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Browser-Multiplayer-Game?

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Hi there! I just wanted to ask what possibilities there are to create (more or less simple) multiplayer-browser games? What I mean are semi-realtime-peer-to-peer games, like chess or card games. I've seen lots of this stuff done in flash but since I'm a C++/Java guy I'd rather do that in javascript or an applet (what's the difference?). But actually I never worked with stuff like that so I don't know if that's even possible? Please tell me about your expreiences! What do you think? Thanks a lot!

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Guest Anonymous Poster
Quote:
Original post by VanKurt
javascript or an applet


Both these things are the spawn of Satan.

Quote:

but since I'm a C++/Java guy I'd rather do that in javascript or an applet


Since you are a C++/java guy, you would rather headbutt yourself into unconsciousness than do *anything* in javascript or an applet. It's probably less painful doing the headbutting (and reduces your stress levels a bit because of the sleeping part).

javascript has *nothing to do with java*, except that gimps from Netscape thought "gee! Let's steal someone else's brand, because what we're doing is so crap no-one will use it otherwise" (this is all slightly tongue-in-cheek, for those that can't tell - but the sentiment is real).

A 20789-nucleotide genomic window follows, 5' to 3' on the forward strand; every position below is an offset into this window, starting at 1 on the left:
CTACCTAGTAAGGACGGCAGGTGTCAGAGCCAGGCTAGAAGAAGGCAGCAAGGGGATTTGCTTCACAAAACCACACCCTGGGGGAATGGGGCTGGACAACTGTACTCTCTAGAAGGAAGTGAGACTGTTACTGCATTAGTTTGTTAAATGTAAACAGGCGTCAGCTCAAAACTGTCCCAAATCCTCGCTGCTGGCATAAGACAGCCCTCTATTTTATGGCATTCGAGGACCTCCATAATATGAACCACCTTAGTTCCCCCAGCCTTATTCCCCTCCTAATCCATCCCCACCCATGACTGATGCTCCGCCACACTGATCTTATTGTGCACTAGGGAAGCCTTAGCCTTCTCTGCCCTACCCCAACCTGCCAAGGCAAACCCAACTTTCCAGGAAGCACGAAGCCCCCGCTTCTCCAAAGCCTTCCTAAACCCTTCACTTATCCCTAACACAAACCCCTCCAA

Applets are "java applications that Don't Work (tm) because Sun hates them and hasn't fixed the critical bugs in the Applet API and anyway no-one writes applets any more because they're a PITA and crap and look stupid and piss off the users".

Just write real java apps and use Webstart...it's the ONLY way to fly! :P

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I disagree entirely. javascript is quite good for writing simple games that don't have intensive graphics (Until we have native SVG scripting support, anyway). Here's one I made earlier.

The only obvious snag I can see, is the lack of ability to do "server push". Let me explain:

Requests can be sent to the server quite easily in client-side script, using the XMLHttpRequest object (which is almost identical between IE and Mozilla; Safari and Opera may also support it). The name is misleading, because it isn't limited to XML - in fact any type of request / response can be used (Although XML responses are slightly easier to process because it can also build a DOM for you).

"Server Push" is where the client makes a connection to the server, and instead of sending a request and expecting an immediate response, it waits for unsolicited information from the server. An example of an application for this would be a turn-based game, while waiting for the other players' turns.

As soon as another player has a turn, the information would come back.

The only way of "faking" this using XMLHttpRequest is to make a persistent / blocking HTTP request, which is rather ugly (and potentially doesn't work nicely with proxies). Most ISPs use transparent HTTP proxies for all port 80 HTTP requests.

So the only way of faking it is to say "Get me something..." and have the server block until something happens, or for a specified amount of time. Then if nothing has happened, the client gets a "nothing has happened" message, and immediately makes a new request again. This is to stop a timeout condition, which would otherwise break at the client / server / proxy level after a while (30s - 1min)

I think Mozilla may support server-push for XMLHttpRequests. But I'm still not convinced about how friendly this is towards HTTP servers or proxies (especially if there is a long delay, they may get bored and timeout)

---

javascript is not to be confused with Java applets - they're completely different.